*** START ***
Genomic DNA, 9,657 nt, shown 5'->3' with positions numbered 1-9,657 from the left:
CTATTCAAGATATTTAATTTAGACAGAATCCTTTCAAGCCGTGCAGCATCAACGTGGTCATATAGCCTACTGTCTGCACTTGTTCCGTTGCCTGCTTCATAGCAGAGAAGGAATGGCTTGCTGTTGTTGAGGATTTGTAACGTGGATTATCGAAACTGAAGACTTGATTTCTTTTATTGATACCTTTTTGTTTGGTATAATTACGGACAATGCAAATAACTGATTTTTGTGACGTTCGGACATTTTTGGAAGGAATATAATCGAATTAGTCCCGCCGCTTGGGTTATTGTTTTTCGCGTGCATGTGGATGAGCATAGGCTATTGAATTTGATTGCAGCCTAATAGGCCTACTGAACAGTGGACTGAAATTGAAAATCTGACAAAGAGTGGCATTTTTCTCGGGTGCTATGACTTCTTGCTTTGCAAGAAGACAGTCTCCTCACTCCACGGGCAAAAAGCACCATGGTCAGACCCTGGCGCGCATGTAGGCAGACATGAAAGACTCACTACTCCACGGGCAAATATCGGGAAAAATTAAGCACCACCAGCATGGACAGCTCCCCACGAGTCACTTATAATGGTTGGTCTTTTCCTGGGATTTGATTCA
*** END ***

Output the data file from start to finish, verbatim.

Genomic DNA, 9,657 nt, shown 5'->3' with positions numbered 1-9,657 from the left:
CTATTCAAGATATTTAATTTAGACAGAATCCTTTCAAGCCGTGCAGCATCAACGTGGTCATATAGCCTACTGTCTGCACTTGTTCCGTTGCCTGCTTCATAGCAGAGAAGGAATGGCTTGCTGTTGTTGAGGATTTGTAACGTGGATTATCGAAACTGAAGACTTGATTTCTTTTATTGATACCTTTTTGTTTGGTATAATTACGGACAATGCAAATAACTGATTTTTGTGACGTTCGGACATTTTTGGAAGGAATATAATCGAATTAGTCCCGCCGCTTGGGTTATTGTTTTTCGCGTGCATGTGGATGAGCATAGGCTATTGAATTTGATTGCAGCCTAATAGGCCTACTGAACAGTGGACTGAAATTGAAAATCTGACAAAGAGTGGCATTTTTCTCGGGTGCTATGACTTCTTGCTTTGCAAGAAGACAGTCTCCTCACTCCACGGGCAAAAAGCACCATGGTCAGACCCTGGCGCGCATGTAGGCAGACATGAAAGACTCACTACTCCACGGGCAAATATCGGGAAAAATTAAGCACCACCAGCATGGACAGCTCCCCACGAGTCACTTATAATGGTTGGTCTTTTCCTGGGATTTGATTCA